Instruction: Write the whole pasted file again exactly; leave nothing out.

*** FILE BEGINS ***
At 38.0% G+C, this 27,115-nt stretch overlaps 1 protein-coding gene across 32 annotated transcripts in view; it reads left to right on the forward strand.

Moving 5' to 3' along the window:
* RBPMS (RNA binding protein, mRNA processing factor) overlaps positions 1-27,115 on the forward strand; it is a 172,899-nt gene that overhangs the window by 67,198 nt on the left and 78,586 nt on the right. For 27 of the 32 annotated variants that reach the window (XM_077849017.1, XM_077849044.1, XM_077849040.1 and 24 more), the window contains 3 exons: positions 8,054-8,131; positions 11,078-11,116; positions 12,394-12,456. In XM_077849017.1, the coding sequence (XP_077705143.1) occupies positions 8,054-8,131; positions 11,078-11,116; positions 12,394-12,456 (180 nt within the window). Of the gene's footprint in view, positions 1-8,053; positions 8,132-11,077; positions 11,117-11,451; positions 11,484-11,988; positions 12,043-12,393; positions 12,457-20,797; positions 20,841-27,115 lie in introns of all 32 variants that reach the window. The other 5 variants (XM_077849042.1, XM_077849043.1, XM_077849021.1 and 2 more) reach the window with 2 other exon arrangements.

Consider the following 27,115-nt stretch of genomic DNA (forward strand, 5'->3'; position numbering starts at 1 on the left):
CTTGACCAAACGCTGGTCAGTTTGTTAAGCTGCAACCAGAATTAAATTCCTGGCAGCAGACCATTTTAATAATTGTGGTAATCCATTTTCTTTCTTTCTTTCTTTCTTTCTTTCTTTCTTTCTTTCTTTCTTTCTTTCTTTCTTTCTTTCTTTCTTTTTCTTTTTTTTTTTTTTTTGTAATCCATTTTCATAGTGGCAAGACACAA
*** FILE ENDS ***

At 38.0% G+C, this 27,115-nt stretch overlaps 1 protein-coding gene across 32 annotated transcripts in view; it reads left to right on the forward strand.

Moving 5' to 3' along the window:
* RBPMS (RNA binding protein, mRNA processing factor) overlaps positions 1-27,115 on the forward strand; it is a 172,899-nt gene that overhangs the window by 67,198 nt on the left and 78,586 nt on the right. For 27 of the 32 annotated variants that reach the window (XM_077849017.1, XM_077849044.1, XM_077849040.1 and 24 more), the window contains 3 exons: positions 8,054-8,131; positions 11,078-11,116; positions 12,394-12,456. In XM_077849017.1, the coding sequence (XP_077705143.1) occupies positions 8,054-8,131; positions 11,078-11,116; positions 12,394-12,456 (180 nt within the window). Of the gene's footprint in view, positions 1-8,053; positions 8,132-11,077; positions 11,117-11,451; positions 11,484-11,988; positions 12,043-12,393; positions 12,457-20,797; positions 20,841-27,115 lie in introns of all 32 variants that reach the window. The other 5 variants (XM_077849042.1, XM_077849043.1, XM_077849021.1 and 2 more) reach the window with 2 other exon arrangements.

Consider the following 27,115-nt stretch of genomic DNA (forward strand, 5'->3'; position numbering starts at 1 on the left):
CTTGACCAAACGCTGGTCAGTTTGTTAAGCTGCAACCAGAATTAAATTCCTGGCAGCAGACCATTTTAATAATTGTGGTAATCCATTTTCTTTCTTTCTTTCTTTCTTTCTTTCTTTCTTTCTTTCTTTCTTTCTTTCTTTCTTTCTTTCTTTCTTTTTCTTTTTTTTTTTTTTTTGTAATCCATTTTCATAGTGGCAAGACACAA